Consumers are becoming more hesitant to share personal information with marketers—not only for security and privacy reasons, but because they don’t believe there’s any real benefit in doing so.
In 2012, 78% of those surveyed by LoyaltyOne say they don’t gain from sharing their information, down from 74% a year ago. Similarly, only 48% believe providing personal data yields better service, down from 52%, and 63% anticipate relevant product and service offers, a drop from 67%.
This is an indication of the general frustration consumers feel with the business world, says Bryan Pearson, president of LoyaltyOne. “Consumers have a broad knowledge of the fact that they are being tracked, and they have an expectation that there will be some sort of value to that.”
The problem, according to Pearson, is that this expectation is not being met. Combine that with foundation trust issues generated by reports of data breaches, new information gathering technologies and a rise in the total number of new loyalty programs and program activity, and the change in consumer attitudes is understandable.
That said, the reality of consumers’ biggest apparent fear seems to be diminishing. The percentage of consumers who say they have been notified of a data-related incident is 30%—down slightly from 2011, according to the 2012 LoyaltyOne Privacy Study.
Pearson speculates that what consumers deem privacy issues are really relevancy issues. “It is easier to express where you are afraid of something happening versus being hopeful toward a positive outcome,” he says.
If this is the case, marketers have an opportunity to correct these impressions, Pearson adds. And because relatively few, such as Apple, have offerings that allow them to sidestep most price-based concerns, marketers will need to use data to create relevancy-based value propositions.
They will be rewarded for doing so. Nearly three quarters of survey respondents who trust businesses they deal with would offer more personal information if products and services reflect the data they give, compared with 54% of those who don’t trust businesses.
“Companies need to be clear about what they are doing and the value they are trying to create,” Pearson says. “If nothing happens, you get what we are seeing in the survey.”
LoyaltyOne’s study shows an odd schism in the personal information consumers are willing to share. Half are comfortable disclosing their religion, and almost as many willingly mention their sexual orientation or political affiliation. But only 36% will discuss health data and 24% willingly disclose their online browsing history.
A scant 15% are comfortable with marketers knowing their exact location as reported via their smartphones, despite the rise in popularity of location-based apps such as Foursquare or Gowalla. But this last statistic may underscore the need for marketers to demonstrate the value proposition of collecting this data: More then one-quarter of respondents would give up their location in exchange for a chance to win prizes such as iPads or weekend getaways, and more than half would surrender it for cash.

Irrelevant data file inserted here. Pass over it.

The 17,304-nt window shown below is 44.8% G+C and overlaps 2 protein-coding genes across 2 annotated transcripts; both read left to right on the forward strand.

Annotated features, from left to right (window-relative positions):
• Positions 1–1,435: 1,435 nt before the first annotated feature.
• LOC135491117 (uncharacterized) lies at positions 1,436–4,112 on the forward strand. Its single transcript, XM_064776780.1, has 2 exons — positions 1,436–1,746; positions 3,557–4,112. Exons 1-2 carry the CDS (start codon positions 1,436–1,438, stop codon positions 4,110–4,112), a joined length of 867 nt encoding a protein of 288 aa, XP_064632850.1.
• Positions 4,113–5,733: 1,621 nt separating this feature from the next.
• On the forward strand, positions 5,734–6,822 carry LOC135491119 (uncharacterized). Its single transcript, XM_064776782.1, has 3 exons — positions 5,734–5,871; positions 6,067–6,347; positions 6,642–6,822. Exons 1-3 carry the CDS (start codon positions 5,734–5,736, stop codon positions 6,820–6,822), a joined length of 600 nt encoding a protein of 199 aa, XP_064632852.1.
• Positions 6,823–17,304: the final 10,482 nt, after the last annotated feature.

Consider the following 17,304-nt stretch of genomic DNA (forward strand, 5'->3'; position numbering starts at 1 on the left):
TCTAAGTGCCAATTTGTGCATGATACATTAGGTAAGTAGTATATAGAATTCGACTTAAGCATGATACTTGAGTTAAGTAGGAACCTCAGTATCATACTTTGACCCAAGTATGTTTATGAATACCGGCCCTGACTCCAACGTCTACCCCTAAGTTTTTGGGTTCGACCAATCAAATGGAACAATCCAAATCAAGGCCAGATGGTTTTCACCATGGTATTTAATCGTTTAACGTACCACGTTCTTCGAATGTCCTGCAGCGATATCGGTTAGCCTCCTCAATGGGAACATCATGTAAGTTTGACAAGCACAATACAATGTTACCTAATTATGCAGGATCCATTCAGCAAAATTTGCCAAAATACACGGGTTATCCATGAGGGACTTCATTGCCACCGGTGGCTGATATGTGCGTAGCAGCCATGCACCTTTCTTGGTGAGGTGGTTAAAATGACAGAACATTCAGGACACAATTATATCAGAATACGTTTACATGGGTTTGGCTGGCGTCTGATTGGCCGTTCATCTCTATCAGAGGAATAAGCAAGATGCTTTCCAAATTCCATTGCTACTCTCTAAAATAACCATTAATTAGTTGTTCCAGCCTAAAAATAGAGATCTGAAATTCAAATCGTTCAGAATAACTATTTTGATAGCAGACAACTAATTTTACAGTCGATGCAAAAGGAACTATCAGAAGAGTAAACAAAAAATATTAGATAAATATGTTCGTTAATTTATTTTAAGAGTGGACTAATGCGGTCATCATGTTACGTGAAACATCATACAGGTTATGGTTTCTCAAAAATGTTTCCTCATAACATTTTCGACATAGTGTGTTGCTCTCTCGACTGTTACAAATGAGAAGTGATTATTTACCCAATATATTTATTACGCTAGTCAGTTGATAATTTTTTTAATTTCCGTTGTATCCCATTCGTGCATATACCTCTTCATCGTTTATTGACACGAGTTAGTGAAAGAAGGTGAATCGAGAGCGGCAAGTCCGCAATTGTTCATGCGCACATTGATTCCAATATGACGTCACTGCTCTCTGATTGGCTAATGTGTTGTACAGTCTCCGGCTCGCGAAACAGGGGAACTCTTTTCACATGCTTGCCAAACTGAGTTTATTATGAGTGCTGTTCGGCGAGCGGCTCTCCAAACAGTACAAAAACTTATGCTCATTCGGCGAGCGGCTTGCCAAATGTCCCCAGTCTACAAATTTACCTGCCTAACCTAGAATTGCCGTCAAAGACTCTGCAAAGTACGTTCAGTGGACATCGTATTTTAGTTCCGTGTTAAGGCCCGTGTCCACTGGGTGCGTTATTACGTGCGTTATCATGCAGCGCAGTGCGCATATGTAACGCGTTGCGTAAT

The LoyaltyOne study even offers some guidelines for using information. It presented consumers with a series of scenarios and asked whether the respondents found them clever or creepy. More than three quarters feel that offers for products to alleviate a malady they self-reported to a pharmacy healthy program were clever, and 72% were happy for grocery websites to store their order history and make recipe recommendations based off it.
Corralling the Creepy Factor
But 27% were disturbed by the idea of automatically receiving offers on their smartphones when they are near a retailer’s physical location. And one third of consumers rated instances in which they browse online for a specific product, and are then served up ads for the product they had been browsing for on unrelated sites as creepy.
That last point should be especially disturbing for ad networks. While Pearson didn’t comment specifically on this marketing model, he did note that having ads follow individuals around might make them uncomfortable. And it could also result in surprises such as gift purchases being inadvertently revealed, if computers are shared, such as by families.
LoyaltyOne offers five suggestions for companies wishing to improve trust factors with consumers.
1. Prove your integrity. Without being prompted, companies must demonstrate their honesty and reliability to consumers.
2. Restart the virtuous cycle. Marketers have to transparently show that the data they collect is well secured. Doing so will reassure consumers regarding privacy protections.
3. Educate and explain. Consumers are especially wary of emerging technologies, even if these technologies will ultimately lead to better offers. Companies should take every opportunity to educate and demonstrate the immediate benefits of participating in these channels.
4. Reinforce the value exchange. Consumers need to see the benefits of sharing specific data points demonstrated to them through receiving offers of value equal to or greater than the information they have shared.
5. Demonstrate. Offers have to be relevant, and reflect how the personal data collected from consumers is being used to their benefit.
The questionnaires that serve as the backbone of LoyaltyOne’s report were conducted between Jun 4-18 of this year. Two thousand consumers (1,000 in Canada and the United States) 18 years of age and older were surveyed, with the individuals representing a true random sample in each country.